• While SS for the first standard was introduced around the year 1999, the SS textbook for the second standard was introduced at least a couple of years later, as revealed by the foreword written for the respective books by two different ministers, belonging to different regimes. This fact was also reiterated by those closely associated with the design and development of the SS series of textbooks (The textbooks do not carry the date of publication).  As a consequence, the very notion of using the bilingual transfer model to assist the children in moving from their mother tongue, Soliga, to standard Kanndada, was given the go by.  The child who had used SS in standard I would have had to cope with a vastly different, standard Kannada textbook in standard II.
  • The books for standards III and IV have not been published. As a consequence, a child using SS in classes I and II is liable to find it difficult to bridge the gap at standard III as the proportion of Soliga words in SS –II was intended to be at least 75%.  Books III and IV would have reduced the number of Soliga words progressively to 50% and 25%, respectively.
  • Awareness of SS was widespread among the teaching community, but only one school reported receiving fresh stocks of books every year. While two schools had received no books at all, one school had received only one copy of the book.  Not surprisingly, the books were not available in most schools.  Only one school had both books 1 and 2.  Even the BRC and TWD did not have ready access to the SS textbooks.
  • It is also not clear how effective the coordination was between the implementing agency – the DPEP (District Primary Education Programme Office) and the other agencies concerned with tribal education in the district, such as the TWD.


3.2.a. Diversity of dialects

That there are many dialects of the Soliga language was a fact reiterated repeatedly by the members of the Soliga community, the Ashramshala teachers and the TWD officials.  The words used in the Soliga Siddhi textbooks represent predominantly, though not entirely, the Soliga dialect spoken in a particular region.  The community members in other areas of C.Nagar district do not readily understand some of these words (See Sec.2.2.b).   A TWD official suggested that what may be required is an extensive, in-depth field research to identify words in vogue in the different Soliga dialects and development of textual matter using these words to target region-specific audiences.  With advances in digital printing technology, it may be possible to have small, yet economical, print runs.  The practicality of this official’s suggestion needs to be examined.  The TWD officials were willing to assist with the intensive and demanding research that this initiative would involve, if required to by the authorities concerned.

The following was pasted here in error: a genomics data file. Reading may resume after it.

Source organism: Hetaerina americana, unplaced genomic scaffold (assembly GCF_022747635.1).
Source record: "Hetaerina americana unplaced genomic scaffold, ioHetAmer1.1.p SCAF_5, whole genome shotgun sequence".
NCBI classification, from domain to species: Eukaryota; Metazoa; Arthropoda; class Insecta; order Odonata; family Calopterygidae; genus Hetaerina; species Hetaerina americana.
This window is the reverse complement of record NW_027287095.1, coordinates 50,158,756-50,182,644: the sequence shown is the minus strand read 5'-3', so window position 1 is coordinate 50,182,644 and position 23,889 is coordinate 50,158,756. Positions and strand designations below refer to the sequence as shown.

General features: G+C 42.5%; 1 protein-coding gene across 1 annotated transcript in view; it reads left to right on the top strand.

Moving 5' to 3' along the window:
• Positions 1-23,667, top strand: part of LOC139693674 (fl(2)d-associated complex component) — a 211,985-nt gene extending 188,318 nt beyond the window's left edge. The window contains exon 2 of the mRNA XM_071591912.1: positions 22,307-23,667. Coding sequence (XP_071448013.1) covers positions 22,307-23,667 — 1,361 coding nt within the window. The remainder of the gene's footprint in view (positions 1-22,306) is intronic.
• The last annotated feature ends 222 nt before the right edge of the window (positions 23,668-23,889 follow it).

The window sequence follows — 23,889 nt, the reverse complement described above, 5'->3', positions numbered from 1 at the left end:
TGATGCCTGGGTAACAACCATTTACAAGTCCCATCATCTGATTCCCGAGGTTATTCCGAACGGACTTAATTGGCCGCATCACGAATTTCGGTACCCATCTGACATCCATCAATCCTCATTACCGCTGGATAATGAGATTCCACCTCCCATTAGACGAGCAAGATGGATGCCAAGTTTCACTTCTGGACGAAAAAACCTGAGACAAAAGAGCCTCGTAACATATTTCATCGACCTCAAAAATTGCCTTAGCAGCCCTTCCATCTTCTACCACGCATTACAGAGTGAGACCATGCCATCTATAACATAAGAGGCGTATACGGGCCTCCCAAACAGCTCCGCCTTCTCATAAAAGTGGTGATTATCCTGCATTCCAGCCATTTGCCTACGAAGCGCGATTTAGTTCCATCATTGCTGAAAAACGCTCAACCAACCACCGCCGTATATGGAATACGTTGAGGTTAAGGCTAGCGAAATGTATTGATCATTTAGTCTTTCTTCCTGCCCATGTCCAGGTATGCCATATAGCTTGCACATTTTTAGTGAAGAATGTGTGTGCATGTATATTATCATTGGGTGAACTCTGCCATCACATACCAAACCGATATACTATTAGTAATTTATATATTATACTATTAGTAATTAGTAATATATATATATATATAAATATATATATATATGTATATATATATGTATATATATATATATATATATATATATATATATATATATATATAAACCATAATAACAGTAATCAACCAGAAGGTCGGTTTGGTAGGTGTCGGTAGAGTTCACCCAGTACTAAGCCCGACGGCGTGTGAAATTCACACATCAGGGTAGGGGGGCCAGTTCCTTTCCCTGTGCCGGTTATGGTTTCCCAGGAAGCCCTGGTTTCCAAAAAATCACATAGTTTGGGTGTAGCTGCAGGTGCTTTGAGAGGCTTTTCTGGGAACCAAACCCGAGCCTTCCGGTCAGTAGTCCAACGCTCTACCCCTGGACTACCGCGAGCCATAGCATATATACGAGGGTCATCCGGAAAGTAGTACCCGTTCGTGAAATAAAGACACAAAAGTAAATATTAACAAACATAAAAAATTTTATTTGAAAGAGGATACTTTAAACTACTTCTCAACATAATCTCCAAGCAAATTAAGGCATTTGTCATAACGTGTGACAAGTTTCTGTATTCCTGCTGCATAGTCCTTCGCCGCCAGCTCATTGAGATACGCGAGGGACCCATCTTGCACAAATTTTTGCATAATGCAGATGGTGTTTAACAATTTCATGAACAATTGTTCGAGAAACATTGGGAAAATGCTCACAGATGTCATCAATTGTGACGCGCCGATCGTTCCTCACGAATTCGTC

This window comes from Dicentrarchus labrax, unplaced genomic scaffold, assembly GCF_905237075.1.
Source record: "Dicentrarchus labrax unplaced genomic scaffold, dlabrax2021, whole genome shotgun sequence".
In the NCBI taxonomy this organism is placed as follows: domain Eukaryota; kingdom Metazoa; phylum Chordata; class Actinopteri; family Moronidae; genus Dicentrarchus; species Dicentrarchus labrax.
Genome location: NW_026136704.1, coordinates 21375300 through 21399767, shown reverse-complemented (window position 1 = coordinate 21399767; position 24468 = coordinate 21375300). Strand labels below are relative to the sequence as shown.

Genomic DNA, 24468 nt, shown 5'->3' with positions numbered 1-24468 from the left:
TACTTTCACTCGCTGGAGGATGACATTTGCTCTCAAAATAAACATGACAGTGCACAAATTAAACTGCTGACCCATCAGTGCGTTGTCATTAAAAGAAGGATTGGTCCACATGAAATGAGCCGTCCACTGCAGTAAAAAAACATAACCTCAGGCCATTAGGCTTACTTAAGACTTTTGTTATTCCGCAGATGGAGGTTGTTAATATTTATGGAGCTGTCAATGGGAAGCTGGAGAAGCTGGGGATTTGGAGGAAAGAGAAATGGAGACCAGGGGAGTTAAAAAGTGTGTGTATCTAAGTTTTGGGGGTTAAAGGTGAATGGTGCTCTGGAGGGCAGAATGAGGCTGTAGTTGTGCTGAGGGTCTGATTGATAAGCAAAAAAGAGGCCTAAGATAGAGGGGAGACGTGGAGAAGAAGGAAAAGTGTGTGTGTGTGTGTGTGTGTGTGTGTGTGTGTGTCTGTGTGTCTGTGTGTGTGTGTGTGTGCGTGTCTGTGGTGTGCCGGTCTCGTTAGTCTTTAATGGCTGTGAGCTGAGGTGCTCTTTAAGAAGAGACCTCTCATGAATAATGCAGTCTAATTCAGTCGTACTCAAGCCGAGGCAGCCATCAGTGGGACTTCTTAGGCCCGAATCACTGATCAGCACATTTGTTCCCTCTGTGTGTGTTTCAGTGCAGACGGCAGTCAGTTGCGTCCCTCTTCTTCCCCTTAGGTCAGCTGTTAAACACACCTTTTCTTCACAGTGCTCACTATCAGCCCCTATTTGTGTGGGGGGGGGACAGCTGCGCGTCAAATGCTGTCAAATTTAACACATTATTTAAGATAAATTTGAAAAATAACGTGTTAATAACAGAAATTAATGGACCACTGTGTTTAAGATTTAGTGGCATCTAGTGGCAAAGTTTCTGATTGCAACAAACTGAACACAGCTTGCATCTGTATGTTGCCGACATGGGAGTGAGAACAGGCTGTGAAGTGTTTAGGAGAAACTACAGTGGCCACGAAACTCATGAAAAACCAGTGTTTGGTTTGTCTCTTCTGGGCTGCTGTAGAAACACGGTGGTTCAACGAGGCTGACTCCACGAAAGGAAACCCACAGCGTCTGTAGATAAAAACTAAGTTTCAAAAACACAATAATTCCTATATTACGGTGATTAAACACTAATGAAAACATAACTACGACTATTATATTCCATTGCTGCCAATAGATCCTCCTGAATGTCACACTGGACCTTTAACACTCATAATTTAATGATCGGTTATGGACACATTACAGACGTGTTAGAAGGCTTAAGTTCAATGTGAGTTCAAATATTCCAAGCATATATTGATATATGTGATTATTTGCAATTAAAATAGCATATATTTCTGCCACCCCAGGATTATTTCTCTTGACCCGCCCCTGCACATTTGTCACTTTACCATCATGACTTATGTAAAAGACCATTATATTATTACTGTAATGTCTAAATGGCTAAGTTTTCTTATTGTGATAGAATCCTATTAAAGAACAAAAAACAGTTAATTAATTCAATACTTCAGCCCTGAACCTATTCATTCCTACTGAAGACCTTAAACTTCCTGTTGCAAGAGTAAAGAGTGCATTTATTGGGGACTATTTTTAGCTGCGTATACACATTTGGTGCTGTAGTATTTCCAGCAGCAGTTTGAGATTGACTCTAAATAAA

3.2.b. Comfort-level with Kannada among students

Opinion was equally divided among the parent community about the impact that the spoken language at home, or mother tongue, would have on the language learning abilities of their wards at school. The youth in two villages said that they found it difficult to switch from the home language to Kannada as spoken in school. However, >90% of the youth said that they had faced no difficulties in comprehending what they were taught in class, in Kannada, during their first two years in school.  Most parents and the youth listed subsistence-related problems as the hurdles to their education –

  • “Used to eat cooked tamarind seeds on occasion due to lack of food.”
  • “Had to travel on donkeys from Yelandur to Puranipodu.”
  • “Weather conditions determined whether or not we went to school.”
  • “In the struggle for existence, did not understand the value of education.”
  • “We had no one to teach us at home.”

Nearly 85% of the parents feel that their wards are studying well as there are better facilities than in their school going days.  Most parents cited regular food as the reason for improved attendance and hostel facilities as the reason for children to opt for higher studies.  Significantly, in one village, the youth recalled that their teacher was so good that none of them ever wanted to miss school.  The unanimous feeling of gratitude that the youth of that village expressed for their teacher suggests that a good teacher can motivate students to come to school surmounting problems.

3.2.c. Comfort-level with Soliga among teachers

Soliga teachers constitute only about 20% of the teaching population in Ashramshalas.  As a consequence, the teachers, though they can understand the Soliga dialect of the region they are working in, are not competent to teach in the language.  There is also little motivation to learn the local dialect, as their jobs are transferable.  Though training manuals were devised as part of the project, these manuals have not been published.  Some teachers appear to have undergone training to use the book, when it was introduced for the first time but periodical training/ refresher courses has not been part of the programme.   Teachers were of the unanimous opinion that they would need training if SS was included compulsorily in the curriculum.  One teacher, who had received training and also taught using the book for one year said that he had often asked the children to find out the meaning of the Soliga words from their parents and tell him.  A user manual and an appendix/ supplement of Soliga-Kannada words may need to be issued along with SS in order to help the teachers retain their status as knowledge-givers – an authority that should not be undermined.